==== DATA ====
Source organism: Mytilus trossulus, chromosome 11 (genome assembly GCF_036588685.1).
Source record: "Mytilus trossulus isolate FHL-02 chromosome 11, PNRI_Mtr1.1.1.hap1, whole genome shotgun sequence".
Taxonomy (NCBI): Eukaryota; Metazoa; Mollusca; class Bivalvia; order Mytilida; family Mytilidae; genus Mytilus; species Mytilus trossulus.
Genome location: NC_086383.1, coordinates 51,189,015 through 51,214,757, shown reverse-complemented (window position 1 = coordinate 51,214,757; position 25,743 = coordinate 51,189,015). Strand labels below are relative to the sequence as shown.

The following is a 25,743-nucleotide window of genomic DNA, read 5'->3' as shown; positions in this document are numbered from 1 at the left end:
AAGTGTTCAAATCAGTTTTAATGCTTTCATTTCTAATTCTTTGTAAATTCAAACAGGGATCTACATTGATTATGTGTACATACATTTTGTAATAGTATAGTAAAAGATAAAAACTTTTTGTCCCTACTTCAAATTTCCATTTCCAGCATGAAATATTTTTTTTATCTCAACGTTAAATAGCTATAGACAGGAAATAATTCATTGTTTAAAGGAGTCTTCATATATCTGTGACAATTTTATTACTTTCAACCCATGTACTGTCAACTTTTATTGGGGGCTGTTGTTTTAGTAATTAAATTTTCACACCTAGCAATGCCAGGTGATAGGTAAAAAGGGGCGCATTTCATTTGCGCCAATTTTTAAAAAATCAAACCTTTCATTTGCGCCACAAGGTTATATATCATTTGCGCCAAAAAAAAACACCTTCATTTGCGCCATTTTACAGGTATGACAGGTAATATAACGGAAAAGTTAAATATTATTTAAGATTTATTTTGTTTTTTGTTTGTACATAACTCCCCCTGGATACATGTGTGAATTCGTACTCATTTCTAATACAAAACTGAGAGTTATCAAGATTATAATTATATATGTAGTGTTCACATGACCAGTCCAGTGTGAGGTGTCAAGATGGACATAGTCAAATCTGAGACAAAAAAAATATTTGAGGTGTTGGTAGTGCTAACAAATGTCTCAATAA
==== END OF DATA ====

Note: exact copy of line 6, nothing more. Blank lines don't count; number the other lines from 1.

AAGTGTTCAAATCAGTTTTAATGCTTTCATTTCTAATTCTTTGTAAATTCAAACAGGGATCTACATTGATTATGTGTACATACATTTTGTAATAGTATAGTAAAAGATAAAAACTTTTTGTCCCTACTTCAAATTTCCATTTCCAGCATGAAATATTTTTTTTATCTCAACGTTAAATAGCTATAGACAGGAAATAATTCATTGTTTAAAGGAGTCTTCATATATCTGTGACAATTTTATTACTTTCAACCCATGTACTGTCAACTTTTATTGGGGGCTGTTGTTTTAGTAATTAAATTTTCACACCTAGCAATGCCAGGTGATAGGTAAAAAGGGGCGCATTTCATTTGCGCCAATTTTTAAAAAATCAAACCTTTCATTTGCGCCACAAGGTTATATATCATTTGCGCCAAAAAAAAACACCTTCATTTGCGCCATTTTACAGGTATGACAGGTAATATAACGGAAAAGTTAAATATTATTTAAGATTTATTTTGTTTTTTGTTTGTACATAACTCCCCCTGGATACATGTGTGAATTCGTACTCATTTCTAATACAAAACTGAGAGTTATCAAGATTATAATTATATATGTAGTGTTCACATGACCAGTCCAGTGTGAGGTGTCAAGATGGACATAGTCAAATCTGAGACAAAAAAAATATTTGAGGTGTTGGTAGTGCTAACAAATGTCTCAATAA